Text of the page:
What would happen if there was a drought in California?
Over the last several months there has been a lot of talk in the water industry about how to deal with drought, but it has seemed to be focused on the future, maybe next year if the dry weather continues.
Suddenly, the preparations became very real when the California Department of Water Resources (DWR) and the US Bureau of Reclamation released their joint Drought Operation Plan for the State Water Project and the federal Central Valley Project (CVP). It is a rich read for water policy wonks.
Bottom line is that there is very little fresh water coming down from the mountains over the next several months. Things won’t look normal. As you drive the highways and byways of California, you won’t be seeing a lot of water in the creeks and rivers that usually cross the roads at various points from Fresno to Shasta.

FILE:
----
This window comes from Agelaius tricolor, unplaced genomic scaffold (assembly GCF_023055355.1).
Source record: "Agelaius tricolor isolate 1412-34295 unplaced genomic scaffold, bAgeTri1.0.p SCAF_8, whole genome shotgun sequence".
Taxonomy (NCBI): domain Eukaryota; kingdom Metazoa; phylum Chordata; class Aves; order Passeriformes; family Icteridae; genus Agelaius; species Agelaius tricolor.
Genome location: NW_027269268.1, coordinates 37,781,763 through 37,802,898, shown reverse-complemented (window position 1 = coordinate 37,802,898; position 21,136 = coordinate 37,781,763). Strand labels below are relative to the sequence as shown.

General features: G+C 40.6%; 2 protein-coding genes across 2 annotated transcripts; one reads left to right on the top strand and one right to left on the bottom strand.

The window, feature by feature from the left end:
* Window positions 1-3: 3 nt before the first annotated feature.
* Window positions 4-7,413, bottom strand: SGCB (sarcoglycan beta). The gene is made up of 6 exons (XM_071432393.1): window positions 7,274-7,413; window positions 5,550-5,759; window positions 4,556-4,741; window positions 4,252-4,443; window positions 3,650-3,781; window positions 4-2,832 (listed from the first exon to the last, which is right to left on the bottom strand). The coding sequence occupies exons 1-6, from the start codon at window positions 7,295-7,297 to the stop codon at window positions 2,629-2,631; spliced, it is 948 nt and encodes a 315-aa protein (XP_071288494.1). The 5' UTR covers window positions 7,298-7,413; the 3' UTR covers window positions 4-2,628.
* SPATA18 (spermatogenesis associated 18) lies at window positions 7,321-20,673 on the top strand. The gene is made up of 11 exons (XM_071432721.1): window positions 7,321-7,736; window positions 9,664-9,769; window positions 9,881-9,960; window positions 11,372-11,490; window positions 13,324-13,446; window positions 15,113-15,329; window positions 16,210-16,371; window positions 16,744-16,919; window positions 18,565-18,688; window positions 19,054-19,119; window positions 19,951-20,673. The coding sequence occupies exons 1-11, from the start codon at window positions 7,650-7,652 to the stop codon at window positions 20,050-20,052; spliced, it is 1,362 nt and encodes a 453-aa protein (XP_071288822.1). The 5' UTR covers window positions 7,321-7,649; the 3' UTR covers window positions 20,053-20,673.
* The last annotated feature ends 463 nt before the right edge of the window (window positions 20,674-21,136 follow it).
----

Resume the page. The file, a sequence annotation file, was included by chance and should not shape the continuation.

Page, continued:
What little water does come from the highest points of the mountains will be “managed” to try to keep a little water in the various dams and canals to keep some farms growing and some wildlife alive.
It is a serious plan, with likely serious consequences. It is a historically rare, but welcome, instance of seemingly effective collaboration between the state and federal agencies. Hopefully, the cooperation can continue in the future.
While most residents of California know it has been especially dry the last few years, many don’t understand the detailed implications for just how serious the drought is.
The “D word” is likely going to become very prominent as summer temperatures arrive and the cost of food continues to climb.
Yes, the 2014 California drought is real!
Just how far away is the Columbia River, anyway? [Just kidding Oregon cousins]